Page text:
Poison ivy, oak, and sumac leaves

Leaves of poison oak, sumac, and ivy

Poison oak has leaves that look like oak leaves, usually with three leaflets but sometimes up to seven leaflets per leaf group. It grows as a vine or a shrub. Poison oak is rare in Canada, but it can be found in remote areas on the east coast of Vancouver Island and some nearby islands.

Poison sumac has 7 to 13 leaflets per leaf stem. The leaves have smooth edges and pointed tips. Poison sumac grows as a shrub or small tree. It is found in wooded, swampy areas, such as southern Ontario and southern Quebec.

Poison ivy usually has three broad, spoon-shaped leaves or leaflets ("Leaves of three? Let it be!"), but it can have more. It may grow as a climbing or low, spreading vine that sprawls through grass (more common in southeastern Canada) or as a shrub (more common throughout Canada, especially the Great Lakes region).

The colour of these plants may vary throughout the year. For example, poison oak may turn red in late summer and the fall.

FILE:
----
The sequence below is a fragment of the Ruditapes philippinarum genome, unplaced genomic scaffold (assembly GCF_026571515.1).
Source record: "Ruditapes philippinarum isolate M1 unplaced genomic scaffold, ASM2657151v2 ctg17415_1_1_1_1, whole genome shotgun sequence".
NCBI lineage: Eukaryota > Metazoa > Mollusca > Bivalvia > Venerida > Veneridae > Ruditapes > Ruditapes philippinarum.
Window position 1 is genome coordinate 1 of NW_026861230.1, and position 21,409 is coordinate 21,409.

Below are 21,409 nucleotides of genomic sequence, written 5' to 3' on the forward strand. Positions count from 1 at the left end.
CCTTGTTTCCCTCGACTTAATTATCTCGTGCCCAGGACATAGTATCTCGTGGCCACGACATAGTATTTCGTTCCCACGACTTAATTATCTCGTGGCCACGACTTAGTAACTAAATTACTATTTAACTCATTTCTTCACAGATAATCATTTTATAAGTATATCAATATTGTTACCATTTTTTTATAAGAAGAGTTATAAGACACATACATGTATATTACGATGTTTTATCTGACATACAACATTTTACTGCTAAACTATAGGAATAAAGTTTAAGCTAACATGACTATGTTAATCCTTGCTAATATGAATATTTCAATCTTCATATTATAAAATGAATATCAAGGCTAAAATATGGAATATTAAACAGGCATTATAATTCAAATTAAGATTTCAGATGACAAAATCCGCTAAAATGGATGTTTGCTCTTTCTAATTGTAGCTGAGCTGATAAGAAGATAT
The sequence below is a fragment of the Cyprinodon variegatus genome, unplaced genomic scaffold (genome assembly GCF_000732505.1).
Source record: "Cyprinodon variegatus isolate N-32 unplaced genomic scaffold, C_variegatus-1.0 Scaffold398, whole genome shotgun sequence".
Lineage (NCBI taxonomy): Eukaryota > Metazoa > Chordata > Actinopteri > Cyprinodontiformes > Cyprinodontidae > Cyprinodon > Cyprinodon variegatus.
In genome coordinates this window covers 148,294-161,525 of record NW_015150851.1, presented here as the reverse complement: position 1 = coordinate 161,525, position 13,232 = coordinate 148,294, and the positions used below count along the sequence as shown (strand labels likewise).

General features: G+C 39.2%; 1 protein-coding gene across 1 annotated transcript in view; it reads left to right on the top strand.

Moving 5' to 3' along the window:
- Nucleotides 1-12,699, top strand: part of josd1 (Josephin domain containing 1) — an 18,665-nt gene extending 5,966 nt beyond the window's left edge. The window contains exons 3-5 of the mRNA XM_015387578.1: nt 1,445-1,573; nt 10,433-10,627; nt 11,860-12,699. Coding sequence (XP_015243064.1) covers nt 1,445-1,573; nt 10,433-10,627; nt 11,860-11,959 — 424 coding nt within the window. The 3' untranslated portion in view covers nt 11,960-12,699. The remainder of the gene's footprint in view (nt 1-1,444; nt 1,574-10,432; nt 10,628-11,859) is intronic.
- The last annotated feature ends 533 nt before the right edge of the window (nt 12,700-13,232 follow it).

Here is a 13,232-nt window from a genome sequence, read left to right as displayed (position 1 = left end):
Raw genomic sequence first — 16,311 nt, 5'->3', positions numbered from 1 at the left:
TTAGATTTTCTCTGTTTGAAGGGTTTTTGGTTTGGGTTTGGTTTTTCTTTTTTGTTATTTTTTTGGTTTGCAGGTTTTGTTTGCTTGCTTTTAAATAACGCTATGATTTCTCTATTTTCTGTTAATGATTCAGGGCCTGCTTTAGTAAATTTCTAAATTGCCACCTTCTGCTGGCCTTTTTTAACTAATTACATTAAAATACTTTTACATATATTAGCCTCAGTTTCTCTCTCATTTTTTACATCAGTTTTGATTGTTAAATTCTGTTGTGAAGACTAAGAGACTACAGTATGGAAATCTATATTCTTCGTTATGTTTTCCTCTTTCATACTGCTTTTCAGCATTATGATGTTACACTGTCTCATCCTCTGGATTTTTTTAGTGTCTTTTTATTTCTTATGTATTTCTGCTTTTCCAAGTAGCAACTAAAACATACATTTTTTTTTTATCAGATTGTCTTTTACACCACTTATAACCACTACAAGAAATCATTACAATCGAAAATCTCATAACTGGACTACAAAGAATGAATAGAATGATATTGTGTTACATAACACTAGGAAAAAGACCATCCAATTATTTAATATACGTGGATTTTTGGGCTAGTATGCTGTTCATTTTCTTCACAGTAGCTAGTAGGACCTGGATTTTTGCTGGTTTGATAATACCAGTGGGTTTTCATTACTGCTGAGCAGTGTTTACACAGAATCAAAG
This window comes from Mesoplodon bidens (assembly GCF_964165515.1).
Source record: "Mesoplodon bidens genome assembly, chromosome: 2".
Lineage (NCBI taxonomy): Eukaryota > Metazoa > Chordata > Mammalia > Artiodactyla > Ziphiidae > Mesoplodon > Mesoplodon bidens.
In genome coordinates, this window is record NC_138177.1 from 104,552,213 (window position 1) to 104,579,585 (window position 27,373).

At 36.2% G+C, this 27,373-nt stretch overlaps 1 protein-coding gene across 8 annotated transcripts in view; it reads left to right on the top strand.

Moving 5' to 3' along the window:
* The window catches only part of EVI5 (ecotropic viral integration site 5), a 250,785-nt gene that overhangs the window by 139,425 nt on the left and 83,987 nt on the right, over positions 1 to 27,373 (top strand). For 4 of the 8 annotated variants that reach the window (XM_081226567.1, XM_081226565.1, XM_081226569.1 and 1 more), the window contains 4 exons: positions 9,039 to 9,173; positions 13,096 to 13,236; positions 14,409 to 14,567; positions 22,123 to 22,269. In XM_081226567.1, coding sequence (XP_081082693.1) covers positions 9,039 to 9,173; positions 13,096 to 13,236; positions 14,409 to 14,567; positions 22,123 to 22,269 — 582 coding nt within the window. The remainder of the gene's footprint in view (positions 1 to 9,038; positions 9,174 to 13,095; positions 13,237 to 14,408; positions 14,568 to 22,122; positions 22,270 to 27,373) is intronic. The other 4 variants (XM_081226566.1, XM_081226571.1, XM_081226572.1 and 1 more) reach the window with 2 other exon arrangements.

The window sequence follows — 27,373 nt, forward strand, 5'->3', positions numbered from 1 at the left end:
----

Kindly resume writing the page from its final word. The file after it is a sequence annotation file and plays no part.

ByHealthwise Staff
Primary Medical Reviewer William H. Blahd, Jr., MD, FACEP - Emergency Medicine
Anne C. Poinier, MD - Internal Medicine
Adam Husney, MD - Family Medicine
Martin J. Gabica, MD - Family Medicine
H. Michael O'Connor, MD, MMEd, FRCPC - Emergency Medicine

Current as ofOctober 5, 2017

Is it an emergency?

If you or someone in your care has chest pains, difficulty breathing, or severe bleeding, it could be a life-threatening emergency. Call 9-1-1 or the local emergency number immediately.
If you are concerned about a possible poisoning or exposure to a toxic substance, call Poison Control now at 1-800-567-8911.

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